I think I first knew that I was in trouble when my husband and I went on our first “date night” (no, not quite of the Steve Carell/Tina Fey variety) last Thursday when this whole volcanic ash thing first erupted (no pun intended). We had miraculously won a free room in an upscale hotel in London for a night, and carefully arranged to book our room on a night when my mother would be visiting so as not to incur undnecessary babysitting fees. So far, so good.

But by the time we got down to the hotel that evening to check in, we were told that because of the volcanic ash, the hotel had only double bed still available, and it was on the smoking floor. The other rooms were all singles. Note: this is the *third* night that my husband and I have spent together without our kids in nine and a half years. Not exactly what we had in mind. (As it happened, the room itself was OK but the hallway required the use of a gas mask.)

And things went downhill from there. You see, everybody I know is stranded somewhere right now. I’ve been getting Facebook updates all day from friends who are in Rome, Dubai, San Diego, The Algarve or never even managed to leave London because of this thing. In our case, it’s my mother who’s stranded. She was scheduled to leave London this past Saturday. They are currently telling her she might get out *next* Saturday.

Which would be fine, of course, except that we’re about to move. So in addition to all the boxes and check lists and endless organizational trivia that accompanies a move (I finally got the official change of address form from the Post Office today!), we also have a house guest. Thank goodness she likes to read a lot.

So, all in all, I’m feeling pretty stressed (unlike this lady in the New York Times who seems to have taken her inadvertent London vacation in stride.)

Which brings me back to France (as all things eventually must.)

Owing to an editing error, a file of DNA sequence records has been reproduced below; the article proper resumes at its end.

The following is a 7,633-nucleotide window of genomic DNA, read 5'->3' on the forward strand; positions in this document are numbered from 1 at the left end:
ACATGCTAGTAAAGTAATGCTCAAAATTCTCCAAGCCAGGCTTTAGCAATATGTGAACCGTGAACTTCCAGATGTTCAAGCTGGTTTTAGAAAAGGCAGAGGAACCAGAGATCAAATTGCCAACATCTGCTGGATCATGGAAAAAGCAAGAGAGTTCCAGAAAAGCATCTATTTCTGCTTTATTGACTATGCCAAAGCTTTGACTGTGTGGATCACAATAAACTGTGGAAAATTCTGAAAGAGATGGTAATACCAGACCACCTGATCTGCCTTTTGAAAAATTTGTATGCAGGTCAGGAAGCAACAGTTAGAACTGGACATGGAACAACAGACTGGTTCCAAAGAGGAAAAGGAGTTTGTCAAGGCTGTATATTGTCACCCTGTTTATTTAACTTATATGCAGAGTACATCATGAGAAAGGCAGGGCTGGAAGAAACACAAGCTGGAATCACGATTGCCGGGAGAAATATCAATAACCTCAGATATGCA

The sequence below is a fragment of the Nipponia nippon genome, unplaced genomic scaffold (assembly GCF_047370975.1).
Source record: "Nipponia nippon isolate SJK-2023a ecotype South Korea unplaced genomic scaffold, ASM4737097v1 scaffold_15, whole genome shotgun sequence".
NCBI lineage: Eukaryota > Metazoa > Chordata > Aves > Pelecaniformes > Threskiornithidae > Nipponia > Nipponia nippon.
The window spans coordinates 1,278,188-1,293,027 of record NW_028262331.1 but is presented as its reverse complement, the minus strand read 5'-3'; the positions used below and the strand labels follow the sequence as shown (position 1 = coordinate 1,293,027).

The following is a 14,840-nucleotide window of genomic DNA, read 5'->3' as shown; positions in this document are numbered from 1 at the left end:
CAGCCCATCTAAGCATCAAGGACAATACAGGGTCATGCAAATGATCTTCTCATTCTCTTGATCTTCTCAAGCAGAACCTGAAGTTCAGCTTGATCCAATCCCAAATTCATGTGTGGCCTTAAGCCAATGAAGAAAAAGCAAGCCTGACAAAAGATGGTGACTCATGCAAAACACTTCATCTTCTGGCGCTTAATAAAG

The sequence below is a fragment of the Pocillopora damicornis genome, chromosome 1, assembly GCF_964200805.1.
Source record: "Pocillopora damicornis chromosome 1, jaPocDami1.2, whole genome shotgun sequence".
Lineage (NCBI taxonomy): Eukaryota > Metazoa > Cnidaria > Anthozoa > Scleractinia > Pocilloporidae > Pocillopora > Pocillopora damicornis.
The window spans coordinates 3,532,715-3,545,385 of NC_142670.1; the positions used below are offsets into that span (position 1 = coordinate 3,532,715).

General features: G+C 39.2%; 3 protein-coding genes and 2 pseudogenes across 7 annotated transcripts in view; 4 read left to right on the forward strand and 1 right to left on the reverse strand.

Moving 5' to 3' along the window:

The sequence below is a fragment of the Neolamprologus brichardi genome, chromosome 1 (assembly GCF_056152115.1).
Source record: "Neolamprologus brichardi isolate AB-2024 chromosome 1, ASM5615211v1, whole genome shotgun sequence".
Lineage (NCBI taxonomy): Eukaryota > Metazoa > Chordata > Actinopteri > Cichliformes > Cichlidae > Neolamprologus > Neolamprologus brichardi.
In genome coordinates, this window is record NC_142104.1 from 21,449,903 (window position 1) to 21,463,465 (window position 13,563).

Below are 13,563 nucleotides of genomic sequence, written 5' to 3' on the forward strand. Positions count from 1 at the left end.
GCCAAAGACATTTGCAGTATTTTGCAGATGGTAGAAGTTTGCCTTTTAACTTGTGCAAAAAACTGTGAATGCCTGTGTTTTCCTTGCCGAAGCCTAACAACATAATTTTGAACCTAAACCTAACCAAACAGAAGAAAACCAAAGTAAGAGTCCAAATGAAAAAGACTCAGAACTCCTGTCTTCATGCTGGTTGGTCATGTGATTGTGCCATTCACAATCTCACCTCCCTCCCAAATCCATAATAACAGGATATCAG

When we got off of the Eurostar in Paris, we were greeted by the news that there was a rail strike in the country that would affect most major rail journeys for the duration of our trip. And – true to form – we not only missed our train to the Loire Valley, but had to wait three hours for the next train, where we literally sat in the aisles all the way down to Tours.

As Americans, we aren’t really used to powerful labor unions. It’s just not part of the political fabric of our country in any meaningful way. So we were perplexed, outraged and vocally fuming about this massive and unforeseen change to our trip.

In France, in contrast, strikes are a part of life. They happen all the time. And while they may annoy and inconvenience the French, they don’t fundamentally get to them. “Ce n’est pas gràve” is a phrase one hears quite often.

And it was true. Instead of moaning and complaining throughout the course of this incredibly cramped two-hour journey, people were smiling, chatting, and drinking wine. They just weren’t treating it as “gràve.” And the more I watched them, the more I realized that they had the perfect attitude towards this whole mess. Why feel lousy over something you can’t control? There’s no point.

I’ve been thinking a lot about the French since the volcanic ash crisis took over my life a few days back. And every time I feel myself wanting to rage against the machine, I try to remind myself “Ce n’est pas gràve.” And it helps.

Plus, I just feel more French when I do it.

Stay tuned.

Image: Early Morning Spectacle by Storm Crypt via Flickr under a Creative Commons License.